Permeable pavementAn alternative practice to traditional impervious pavement, prevents the generation of runoff by allowing precipitation falling on the surface to infiltrate through the surface course into an underlying stone reservoir and, where suitable conditions exist, into the native soil.

Permeable pavementAn alternative practice to traditional impervious pavement, prevents the generation of runoff by allowing precipitation falling on the surface to infiltrate through the surface course into an underlying stone reservoir and, where suitable conditions exist, into the native soil. are surfaces that encourage infiltrationThe slow movement of water into or through a soil or drainage system.Penetration of water through the ground surface.. They can be used in place of conventional asphaltA mixture of mineral aggregates bound with bituminous materials, used in the construction and maintenance of paved surfaces. or concrete pavement. These alternatives contain pores, spaces or joints that allow stormwater to pass through to a stone base where it is infiltrated into the underlying native soilThe natural ground material characteristic of or existing by virtue of geographic origin. or temporarily detained. Types of permeable pavementAn alternative practice to traditional impervious pavement, prevents the generation of runoff by allowing precipitation falling on the surface to infiltrate through the surface course into an underlying stone reservoir and, where suitable conditions exist, into the native soil. include:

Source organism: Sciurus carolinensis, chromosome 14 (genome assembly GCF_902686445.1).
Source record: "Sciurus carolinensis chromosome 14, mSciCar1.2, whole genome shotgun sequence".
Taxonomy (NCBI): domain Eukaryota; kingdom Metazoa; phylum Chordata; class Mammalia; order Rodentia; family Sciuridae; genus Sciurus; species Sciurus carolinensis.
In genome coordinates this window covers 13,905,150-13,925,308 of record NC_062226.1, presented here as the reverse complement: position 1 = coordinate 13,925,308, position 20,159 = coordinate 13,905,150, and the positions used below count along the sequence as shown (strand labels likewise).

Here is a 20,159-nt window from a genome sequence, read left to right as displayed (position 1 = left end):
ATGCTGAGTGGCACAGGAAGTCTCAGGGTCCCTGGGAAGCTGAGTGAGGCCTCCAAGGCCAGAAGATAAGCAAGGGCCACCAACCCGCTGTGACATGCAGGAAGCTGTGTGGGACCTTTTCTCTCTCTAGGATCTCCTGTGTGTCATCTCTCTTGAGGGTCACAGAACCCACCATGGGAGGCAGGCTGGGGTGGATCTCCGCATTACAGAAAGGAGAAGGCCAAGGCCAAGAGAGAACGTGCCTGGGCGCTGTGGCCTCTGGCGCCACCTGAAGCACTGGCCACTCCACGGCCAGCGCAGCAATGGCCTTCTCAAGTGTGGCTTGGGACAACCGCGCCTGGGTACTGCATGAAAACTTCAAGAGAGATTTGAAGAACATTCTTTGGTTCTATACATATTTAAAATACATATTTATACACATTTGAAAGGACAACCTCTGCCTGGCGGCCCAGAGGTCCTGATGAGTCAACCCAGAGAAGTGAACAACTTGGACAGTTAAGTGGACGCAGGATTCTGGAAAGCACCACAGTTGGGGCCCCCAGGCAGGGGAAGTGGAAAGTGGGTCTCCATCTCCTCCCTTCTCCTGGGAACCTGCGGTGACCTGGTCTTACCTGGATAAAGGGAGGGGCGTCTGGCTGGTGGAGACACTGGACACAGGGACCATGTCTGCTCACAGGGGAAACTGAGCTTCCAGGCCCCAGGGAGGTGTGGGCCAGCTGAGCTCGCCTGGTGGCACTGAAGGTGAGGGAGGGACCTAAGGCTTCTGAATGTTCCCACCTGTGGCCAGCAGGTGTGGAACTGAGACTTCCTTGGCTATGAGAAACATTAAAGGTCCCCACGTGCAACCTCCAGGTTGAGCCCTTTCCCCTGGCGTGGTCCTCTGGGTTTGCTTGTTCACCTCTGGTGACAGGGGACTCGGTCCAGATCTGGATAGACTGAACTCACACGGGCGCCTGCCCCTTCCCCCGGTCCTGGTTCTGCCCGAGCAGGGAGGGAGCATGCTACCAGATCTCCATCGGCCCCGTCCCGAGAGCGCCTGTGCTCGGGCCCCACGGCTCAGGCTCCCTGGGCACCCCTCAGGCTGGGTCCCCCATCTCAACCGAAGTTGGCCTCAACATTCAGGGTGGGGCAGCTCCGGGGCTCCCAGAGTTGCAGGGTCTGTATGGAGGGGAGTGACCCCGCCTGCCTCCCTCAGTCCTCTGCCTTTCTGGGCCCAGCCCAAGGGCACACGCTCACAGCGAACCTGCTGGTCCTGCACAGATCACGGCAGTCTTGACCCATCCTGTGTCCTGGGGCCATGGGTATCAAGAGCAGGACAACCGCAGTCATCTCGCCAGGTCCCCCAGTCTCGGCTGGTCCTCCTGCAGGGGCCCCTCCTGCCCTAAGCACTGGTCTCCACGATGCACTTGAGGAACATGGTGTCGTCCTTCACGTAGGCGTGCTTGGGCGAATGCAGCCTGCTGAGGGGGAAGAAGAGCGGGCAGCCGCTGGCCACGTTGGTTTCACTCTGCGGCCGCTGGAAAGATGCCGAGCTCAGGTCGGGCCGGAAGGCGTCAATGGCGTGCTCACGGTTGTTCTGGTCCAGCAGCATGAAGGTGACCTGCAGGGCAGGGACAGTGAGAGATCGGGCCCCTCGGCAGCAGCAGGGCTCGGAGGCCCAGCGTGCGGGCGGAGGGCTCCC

• Pervious concrete
  • Porous asphaltA mixture of mineral aggregates bound with bituminous materials, used in the construction and maintenance of paved surfaces.
  • Permeable interlocking concrete pavers (PICP, or just permeable pavers)

Permeable pavementAn alternative practice to traditional impervious pavement, prevents the generation of runoff by allowing precipitation falling on the surface to infiltrate through the surface course into an underlying stone reservoir and, where suitable conditions exist, into the native soil. can be used for both driveways and walkways. When infiltrating driveway runoffThat potion of the water precipitated onto a catchment area, which flows as surface discharge from the catchment area past a specified point.Water from rain, snow melt, or irrigation that flows over the land surface., confirm whether your residential neighbourhood is in a wellhead protection area. Driveway runoffThat potion of the water precipitated onto a catchment area, which flows as surface discharge from the catchment area past a specified point.Water from rain, snow melt, or irrigation that flows over the land surface. should not be infiltrated if in a wellhead protection area due to the risk of groundwater contamination. Contact your local Conservation Authority for more information on wellhead protection areas.
Focus on aesthetic appeal when marketing permeable pavers to homeowners. They come in a variety of colours and shapes, and can be laid out to form patterns or designs that enhance the landscape of residential properties.
Permeable pavementAn alternative practice to traditional impervious pavement, prevents the generation of runoff by allowing precipitation falling on the surface to infiltrate through the surface course into an underlying stone reservoir and, where suitable conditions exist, into the native soil. may also appeal to homeowners because it typically has a longer life span that traditional asphaltA mixture of mineral aggregates bound with bituminous materials, used in the construction and maintenance of paved surfaces.. As well, light coloured pavers typically require less winter maintenance. Water and snow generally seep through the joints of the pavers before ice can form. This reduces the amount of salt homeowners need to use on their driveways, walkways or patios.

Soakaways and infiltration trenches